Inspired by PBS BIOGRAPHY

 

 

🙂 JUST THOUGHT I’D SHARE THIS INSPIRATIONAL VIDEO WITH YOU ALL TODAY AS A BONUS:

God forbid that I should go to any Heaven in which there are no horses. ~R.B. Cunninghame Graham, letter to Theodore Roosevelt, 1917

“In horsemanship, however, he was noted as the most proficient in the Academy. In fact, rider and horse held together like the fabled centaur...” James Longstreet

“In horsemanship, however, he was noted as the most proficient in the Academy. In fact, rider and horse held together like the fabled centaur…” James Longstreet

US Grant was the greatest equestrian president. Everyone says so!

“He was a great horseman and sat his horse as if he were part of the horse, all one figure. There was never a movement of any description that was not masterful and graceful. No one ever saw him disturbed in any way, that is, jolted or taken unaware on horseback, whether he was going fast or slow. He was a born horseman. He had a natural love for animals of all kinds and he was of kindly instincts, without being demonstrative at all, except to his family. He never abused an animal, never.” Corporal M. Harrison Strong Grant, The Equestrian

And then there’s Theodore. Whatever he didn’t possess in grace he made up for with enthusiasm!

Go, TR! Go!

Go, TR! Go!

Bully!

Bully!

Presidential Horses

Humbug Taft gets rid of Horses

Cincinnati the Great Horse!

Books I’ve Known And Loved

Reckless relative runs wild!

Reckless relative runs wild!

Oh, to write fiction as well as Geoffrey C writes non! Imagine, you ancestry.com enthusiasts, finding a fun, troublemaker great-grandfather. Now imagine one who took down Wall-Street with his shenanigans. A Disposition To Be Rich kept me up late nights delighting in the exploits of a man with no conscience, but a fair bit of style.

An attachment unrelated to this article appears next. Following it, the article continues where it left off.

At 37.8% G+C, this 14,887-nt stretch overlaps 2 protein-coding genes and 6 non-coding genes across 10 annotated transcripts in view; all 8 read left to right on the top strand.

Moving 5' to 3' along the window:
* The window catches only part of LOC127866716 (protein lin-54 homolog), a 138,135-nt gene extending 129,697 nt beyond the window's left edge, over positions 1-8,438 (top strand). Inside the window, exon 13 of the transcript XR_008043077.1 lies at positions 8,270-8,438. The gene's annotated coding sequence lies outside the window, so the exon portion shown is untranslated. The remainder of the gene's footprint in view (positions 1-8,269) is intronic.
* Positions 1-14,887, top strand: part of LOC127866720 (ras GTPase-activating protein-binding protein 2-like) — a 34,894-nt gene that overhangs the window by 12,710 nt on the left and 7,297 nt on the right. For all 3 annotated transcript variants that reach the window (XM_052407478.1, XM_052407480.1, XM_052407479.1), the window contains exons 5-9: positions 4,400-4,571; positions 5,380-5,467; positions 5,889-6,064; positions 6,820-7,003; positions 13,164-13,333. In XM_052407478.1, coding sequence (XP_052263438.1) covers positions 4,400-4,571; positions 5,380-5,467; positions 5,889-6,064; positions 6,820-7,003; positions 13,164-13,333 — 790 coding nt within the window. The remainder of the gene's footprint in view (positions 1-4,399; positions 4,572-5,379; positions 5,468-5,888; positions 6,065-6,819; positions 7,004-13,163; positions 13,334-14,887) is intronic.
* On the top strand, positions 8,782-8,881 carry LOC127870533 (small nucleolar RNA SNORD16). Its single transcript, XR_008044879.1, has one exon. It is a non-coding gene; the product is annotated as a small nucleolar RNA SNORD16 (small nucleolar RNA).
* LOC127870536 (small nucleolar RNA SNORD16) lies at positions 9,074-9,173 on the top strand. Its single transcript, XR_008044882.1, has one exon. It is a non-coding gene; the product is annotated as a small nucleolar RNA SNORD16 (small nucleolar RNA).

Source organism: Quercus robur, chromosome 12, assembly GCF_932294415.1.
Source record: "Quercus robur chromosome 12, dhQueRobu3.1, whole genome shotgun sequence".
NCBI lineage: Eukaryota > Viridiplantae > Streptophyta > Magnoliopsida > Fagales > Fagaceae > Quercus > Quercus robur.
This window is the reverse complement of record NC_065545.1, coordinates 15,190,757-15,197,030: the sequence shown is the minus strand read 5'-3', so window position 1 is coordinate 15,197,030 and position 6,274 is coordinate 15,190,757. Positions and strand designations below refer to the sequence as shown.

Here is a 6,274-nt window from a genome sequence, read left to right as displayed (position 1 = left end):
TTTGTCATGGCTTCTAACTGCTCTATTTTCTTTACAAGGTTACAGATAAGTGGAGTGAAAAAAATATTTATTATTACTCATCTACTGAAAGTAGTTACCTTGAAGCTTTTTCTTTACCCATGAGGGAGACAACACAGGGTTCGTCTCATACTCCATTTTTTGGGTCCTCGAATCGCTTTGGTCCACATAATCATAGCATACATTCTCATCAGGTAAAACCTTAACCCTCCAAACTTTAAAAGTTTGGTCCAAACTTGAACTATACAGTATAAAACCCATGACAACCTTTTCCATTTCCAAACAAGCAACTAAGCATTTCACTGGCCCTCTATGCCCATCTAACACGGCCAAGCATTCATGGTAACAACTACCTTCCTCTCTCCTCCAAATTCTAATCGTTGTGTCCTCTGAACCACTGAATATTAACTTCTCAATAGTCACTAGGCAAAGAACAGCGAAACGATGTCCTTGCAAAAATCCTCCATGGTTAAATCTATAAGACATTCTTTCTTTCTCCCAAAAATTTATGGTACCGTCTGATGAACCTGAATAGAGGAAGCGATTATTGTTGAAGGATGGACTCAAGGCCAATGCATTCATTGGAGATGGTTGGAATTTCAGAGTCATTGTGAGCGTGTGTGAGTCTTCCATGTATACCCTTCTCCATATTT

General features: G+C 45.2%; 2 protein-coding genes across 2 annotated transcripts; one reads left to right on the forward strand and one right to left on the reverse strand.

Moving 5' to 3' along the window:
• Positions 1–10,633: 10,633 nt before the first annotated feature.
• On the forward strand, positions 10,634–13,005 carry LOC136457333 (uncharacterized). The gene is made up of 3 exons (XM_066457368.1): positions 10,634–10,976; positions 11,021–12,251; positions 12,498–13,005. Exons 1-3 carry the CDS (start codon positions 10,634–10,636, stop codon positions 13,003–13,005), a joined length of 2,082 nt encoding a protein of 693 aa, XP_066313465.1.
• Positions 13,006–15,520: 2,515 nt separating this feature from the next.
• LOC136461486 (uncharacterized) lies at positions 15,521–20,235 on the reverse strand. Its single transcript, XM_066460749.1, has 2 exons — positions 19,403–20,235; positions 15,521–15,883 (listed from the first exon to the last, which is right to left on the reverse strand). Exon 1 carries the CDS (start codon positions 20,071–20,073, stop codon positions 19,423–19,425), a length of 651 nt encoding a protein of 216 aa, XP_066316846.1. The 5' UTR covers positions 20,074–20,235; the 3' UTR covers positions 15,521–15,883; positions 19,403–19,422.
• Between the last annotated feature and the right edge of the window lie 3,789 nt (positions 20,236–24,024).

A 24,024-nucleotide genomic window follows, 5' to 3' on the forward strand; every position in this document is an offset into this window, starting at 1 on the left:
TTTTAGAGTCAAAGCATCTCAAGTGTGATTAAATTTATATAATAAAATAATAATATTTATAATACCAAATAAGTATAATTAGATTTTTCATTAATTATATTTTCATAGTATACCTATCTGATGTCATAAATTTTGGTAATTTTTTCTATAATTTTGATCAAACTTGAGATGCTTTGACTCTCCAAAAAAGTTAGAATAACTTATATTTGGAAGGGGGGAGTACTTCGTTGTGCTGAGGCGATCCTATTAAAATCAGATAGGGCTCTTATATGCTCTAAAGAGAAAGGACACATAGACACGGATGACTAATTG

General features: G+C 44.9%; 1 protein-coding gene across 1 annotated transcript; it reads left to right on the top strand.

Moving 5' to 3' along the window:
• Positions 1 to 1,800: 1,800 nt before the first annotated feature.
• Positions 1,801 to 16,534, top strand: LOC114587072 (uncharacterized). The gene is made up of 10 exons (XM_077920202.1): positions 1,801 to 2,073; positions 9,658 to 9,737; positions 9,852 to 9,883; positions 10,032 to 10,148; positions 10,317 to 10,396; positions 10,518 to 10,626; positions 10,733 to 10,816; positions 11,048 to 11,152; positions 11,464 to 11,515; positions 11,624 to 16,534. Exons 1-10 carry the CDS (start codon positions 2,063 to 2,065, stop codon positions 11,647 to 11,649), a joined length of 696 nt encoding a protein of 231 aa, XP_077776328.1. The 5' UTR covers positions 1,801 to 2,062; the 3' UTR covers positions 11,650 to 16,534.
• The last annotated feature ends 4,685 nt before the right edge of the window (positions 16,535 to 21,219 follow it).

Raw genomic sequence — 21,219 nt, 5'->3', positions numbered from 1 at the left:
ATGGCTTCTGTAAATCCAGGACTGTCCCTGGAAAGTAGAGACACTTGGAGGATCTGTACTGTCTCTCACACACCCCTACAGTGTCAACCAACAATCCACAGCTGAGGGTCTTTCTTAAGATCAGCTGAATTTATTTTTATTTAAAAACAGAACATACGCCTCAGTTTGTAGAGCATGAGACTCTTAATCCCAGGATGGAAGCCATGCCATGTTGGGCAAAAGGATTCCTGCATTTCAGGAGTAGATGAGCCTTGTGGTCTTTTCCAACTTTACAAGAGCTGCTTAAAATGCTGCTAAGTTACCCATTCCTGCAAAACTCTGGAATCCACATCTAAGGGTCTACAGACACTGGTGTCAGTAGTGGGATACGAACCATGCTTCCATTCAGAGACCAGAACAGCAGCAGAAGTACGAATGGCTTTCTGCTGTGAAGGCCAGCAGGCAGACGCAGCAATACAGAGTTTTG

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When Trusting Others Goes Terribly Wrong

Tragic, flawed and beloved--US Grant

Tragic, flawed and beloved–US Grant

“Without a word, the general turned and slowly stumped his way back out of the office, past the silent reporters, into the elevator that carried him upstairs to his office at the Mexican Southern Railroad. He stayed there all alone, till five o’clock, when he called for George Spencer, Grant &Ward’s clerk.

“Spencer found him slumped behind his desk.

“‘Spencer,” he murmured, “how is it that man deceived us all in this way?”

“The clerk had no answer.

“‘I have made it the rule of my life to trust a man long after other people give him up.” the general continued. “But I don’t see how I can ever trust any human being again.”

He buried his face in his hands.

When Grant left home that morning he had believed himself a millionaire. When he got home in the evening he had $80 in his pocket. His wife had another $130. There was nothing else.”   A Disposition to be Rich by Geoffrey C. Ward

I’ll admit it. I love US Grant.

 

 

Books I’ve Known And Loved

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A moving, sad and brilliant account of US Grant, this biography gave me such sympathy for Grant the man. So flawed, so misunderstood and so melancholy–I dream of writing fiction as satisfying. Don’t assume that because you’re not into politics or the military that this book would bore you. If you like exploring the complexity of the human soul you’ll love this.

http://www.nytimes.com/books/98/02/22/home/840.html

http://www.csmonitor.com/1981/0624/062409.html